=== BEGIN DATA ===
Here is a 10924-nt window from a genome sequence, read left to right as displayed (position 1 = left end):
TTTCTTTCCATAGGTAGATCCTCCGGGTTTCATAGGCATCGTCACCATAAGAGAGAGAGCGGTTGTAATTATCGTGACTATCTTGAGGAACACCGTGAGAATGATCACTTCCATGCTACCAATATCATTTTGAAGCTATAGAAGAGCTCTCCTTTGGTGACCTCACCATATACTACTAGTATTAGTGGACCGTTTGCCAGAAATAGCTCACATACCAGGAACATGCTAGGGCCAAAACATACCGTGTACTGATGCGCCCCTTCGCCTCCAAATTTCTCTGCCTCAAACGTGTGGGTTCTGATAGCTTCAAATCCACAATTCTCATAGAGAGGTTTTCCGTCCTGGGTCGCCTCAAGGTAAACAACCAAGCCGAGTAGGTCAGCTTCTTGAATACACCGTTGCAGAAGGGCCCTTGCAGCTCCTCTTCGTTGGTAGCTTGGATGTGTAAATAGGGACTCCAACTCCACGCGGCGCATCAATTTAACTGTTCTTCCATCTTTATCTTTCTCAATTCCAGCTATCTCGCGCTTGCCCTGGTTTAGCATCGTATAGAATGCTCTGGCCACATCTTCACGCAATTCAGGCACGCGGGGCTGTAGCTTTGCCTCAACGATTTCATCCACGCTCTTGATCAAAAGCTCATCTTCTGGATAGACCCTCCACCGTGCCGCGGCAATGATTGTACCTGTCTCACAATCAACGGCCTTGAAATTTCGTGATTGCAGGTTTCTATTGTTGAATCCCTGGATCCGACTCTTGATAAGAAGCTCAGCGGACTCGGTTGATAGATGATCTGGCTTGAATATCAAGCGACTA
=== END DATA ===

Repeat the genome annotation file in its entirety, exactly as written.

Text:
Here is a 10924-nt window from a genome sequence, read left to right as displayed (position 1 = left end):
TTTCTTTCCATAGGTAGATCCTCCGGGTTTCATAGGCATCGTCACCATAAGAGAGAGAGCGGTTGTAATTATCGTGACTATCTTGAGGAACACCGTGAGAATGATCACTTCCATGCTACCAATATCATTTTGAAGCTATAGAAGAGCTCTCCTTTGGTGACCTCACCATATACTACTAGTATTAGTGGACCGTTTGCCAGAAATAGCTCACATACCAGGAACATGCTAGGGCCAAAACATACCGTGTACTGATGCGCCCCTTCGCCTCCAAATTTCTCTGCCTCAAACGTGTGGGTTCTGATAGCTTCAAATCCACAATTCTCATAGAGAGGTTTTCCGTCCTGGGTCGCCTCAAGGTAAACAACCAAGCCGAGTAGGTCAGCTTCTTGAATACACCGTTGCAGAAGGGCCCTTGCAGCTCCTCTTCGTTGGTAGCTTGGATGTGTAAATAGGGACTCCAACTCCACGCGGCGCATCAATTTAACTGTTCTTCCATCTTTATCTTTCTCAATTCCAGCTATCTCGCGCTTGCCCTGGTTTAGCATCGTATAGAATGCTCTGGCCACATCTTCACGCAATTCAGGCACGCGGGGCTGTAGCTTTGCCTCAACGATTTCATCCACGCTCTTGATCAAAAGCTCATCTTCTGGATAGACCCTCCACCGTGCCGCGGCAATGATTGTACCTGTCTCACAATCAACGGCCTTGAAATTTCGTGATTGCAGGTTTCTATTGTTGAATCCCTGGATCCGACTCTTGATAAGAAGCTCAGCGGACTCGGTTGATAGATGATCTGGCTTGAATATCAAGCGACTA